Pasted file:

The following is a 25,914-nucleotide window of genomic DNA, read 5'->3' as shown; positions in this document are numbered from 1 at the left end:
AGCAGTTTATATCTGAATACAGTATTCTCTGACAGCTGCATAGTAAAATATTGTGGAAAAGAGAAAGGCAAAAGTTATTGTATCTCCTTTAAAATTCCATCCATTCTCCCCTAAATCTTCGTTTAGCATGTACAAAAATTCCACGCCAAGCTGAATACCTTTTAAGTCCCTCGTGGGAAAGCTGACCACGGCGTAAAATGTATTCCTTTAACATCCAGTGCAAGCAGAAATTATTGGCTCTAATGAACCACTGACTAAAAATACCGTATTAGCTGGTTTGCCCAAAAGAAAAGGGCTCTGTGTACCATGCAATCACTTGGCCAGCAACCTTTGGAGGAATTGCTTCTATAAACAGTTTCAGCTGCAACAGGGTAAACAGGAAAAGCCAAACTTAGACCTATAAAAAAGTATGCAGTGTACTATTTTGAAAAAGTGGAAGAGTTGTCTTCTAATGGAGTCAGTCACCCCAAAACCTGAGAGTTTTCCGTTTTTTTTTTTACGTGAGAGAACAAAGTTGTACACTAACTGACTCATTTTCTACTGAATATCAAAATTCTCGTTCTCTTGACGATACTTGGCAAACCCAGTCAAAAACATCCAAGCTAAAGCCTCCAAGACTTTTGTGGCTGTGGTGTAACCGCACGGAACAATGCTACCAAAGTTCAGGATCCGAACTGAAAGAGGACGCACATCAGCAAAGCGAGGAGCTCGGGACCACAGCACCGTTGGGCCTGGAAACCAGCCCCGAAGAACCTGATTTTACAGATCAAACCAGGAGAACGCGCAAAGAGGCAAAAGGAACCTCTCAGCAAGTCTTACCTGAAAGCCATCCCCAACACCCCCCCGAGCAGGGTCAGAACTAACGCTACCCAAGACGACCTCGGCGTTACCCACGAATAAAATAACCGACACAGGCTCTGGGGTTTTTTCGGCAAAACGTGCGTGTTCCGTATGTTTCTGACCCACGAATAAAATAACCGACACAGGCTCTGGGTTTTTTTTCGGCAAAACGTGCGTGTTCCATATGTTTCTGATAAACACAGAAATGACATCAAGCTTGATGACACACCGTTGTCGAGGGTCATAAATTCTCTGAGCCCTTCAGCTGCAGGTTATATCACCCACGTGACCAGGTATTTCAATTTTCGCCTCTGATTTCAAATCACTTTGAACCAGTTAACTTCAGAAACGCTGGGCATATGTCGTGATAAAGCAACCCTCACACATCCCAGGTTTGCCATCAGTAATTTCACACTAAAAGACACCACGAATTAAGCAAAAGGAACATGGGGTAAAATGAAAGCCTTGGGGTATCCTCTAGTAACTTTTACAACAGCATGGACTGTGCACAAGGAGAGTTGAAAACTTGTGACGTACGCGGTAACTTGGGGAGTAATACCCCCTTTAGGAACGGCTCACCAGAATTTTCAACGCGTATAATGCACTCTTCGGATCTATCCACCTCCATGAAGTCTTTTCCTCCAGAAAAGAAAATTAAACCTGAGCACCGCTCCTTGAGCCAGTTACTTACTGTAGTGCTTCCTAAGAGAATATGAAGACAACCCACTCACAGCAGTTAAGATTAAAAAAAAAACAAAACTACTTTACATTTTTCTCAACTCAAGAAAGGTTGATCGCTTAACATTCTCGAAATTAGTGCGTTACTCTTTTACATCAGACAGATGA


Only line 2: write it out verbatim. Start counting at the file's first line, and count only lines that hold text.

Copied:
AGCAGTTTATATCTGAATACAGTATTCTCTGACAGCTGCATAGTAAAATATTGTGGAAAAGAGAAAGGCAAAAGTTATTGTATCTCCTTTAAAATTCCATCCATTCTCCCCTAAATCTTCGTTTAGCATGTACAAAAATTCCACGCCAAGCTGAATACCTTTTAAGTCCCTCGTGGGAAAGCTGACCACGGCGTAAAATGTATTCCTTTAACATCCAGTGCAAGCAGAAATTATTGGCTCTAATGAACCACTGACTAAAAATACCGTATTAGCTGGTTTGCCCAAAAGAAAAGGGCTCTGTGTACCATGCAATCACTTGGCCAGCAACCTTTGGAGGAATTGCTTCTATAAACAGTTTCAGCTGCAACAGGGTAAACAGGAAAAGCCAAACTTAGACCTATAAAAAAGTATGCAGTGTACTATTTTGAAAAAGTGGAAGAGTTGTCTTCTAATGGAGTCAGTCACCCCAAAACCTGAGAGTTTTCCGTTTTTTTTTTTACGTGAGAGAACAAAGTTGTACACTAACTGACTCATTTTCTACTGAATATCAAAATTCTCGTTCTCTTGACGATACTTGGCAAACCCAGTCAAAAACATCCAAGCTAAAGCCTCCAAGACTTTTGTGGCTGTGGTGTAACCGCACGGAACAATGCTACCAAAGTTCAGGATCCGAACTGAAAGAGGACGCACATCAGCAAAGCGAGGAGCTCGGGACCACAGCACCGTTGGGCCTGGAAACCAGCCCCGAAGAACCTGATTTTACAGATCAAACCAGGAGAACGCGCAAAGAGGCAAAAGGAACCTCTCAGCAAGTCTTACCTGAAAGCCATCCCCAACACCCCCCCGAGCAGGGTCAGAACTAACGCTACCCAAGACGACCTCGGCGTTACCCACGAATAAAATAACCGACACAGGCTCTGGGGTTTTTTCGGCAAAACGTGCGTGTTCCGTATGTTTCTGACCCACGAATAAAATAACCGACACAGGCTCTGGGTTTTTTTTCGGCAAAACGTGCGTGTTCCATATGTTTCTGATAAACACAGAAATGACATCAAGCTTGATGACACACCGTTGTCGAGGGTCATAAATTCTCTGAGCCCTTCAGCTGCAGGTTATATCACCCACGTGACCAGGTATTTCAATTTTCGCCTCTGATTTCAAATCACTTTGAACCAGTTAACTTCAGAAACGCTGGGCATATGTCGTGATAAAGCAACCCTCACACATCCCAGGTTTGCCATCAGTAATTTCACACTAAAAGACACCACGAATTAAGCAAAAGGAACATGGGGTAAAATGAAAGCCTTGGGGTATCCTCTAGTAACTTTTACAACAGCATGGACTGTGCACAAGGAGAGTTGAAAACTTGTGACGTACGCGGTAACTTGGGGAGTAATACCCCCTTTAGGAACGGCTCACCAGAATTTTCAACGCGTATAATGCACTCTTCGGATCTATCCACCTCCATGAAGTCTTTTCCTCCAGAAAAGAAAATTAAACCTGAGCACCGCTCCTTGAGCCAGTTACTTACTGTAGTGCTTCCTAAGAGAATATGAAGACAACCCACTCACAGCAGTTAAGATTAAAAAAAAAACAAAACTACTTTACATTTTTCTCAACTCAAGAAAGGTTGATCGCTTAACATTCTCGAAATTAGTGCGTTACTCTTTTACATCAGACAGATGA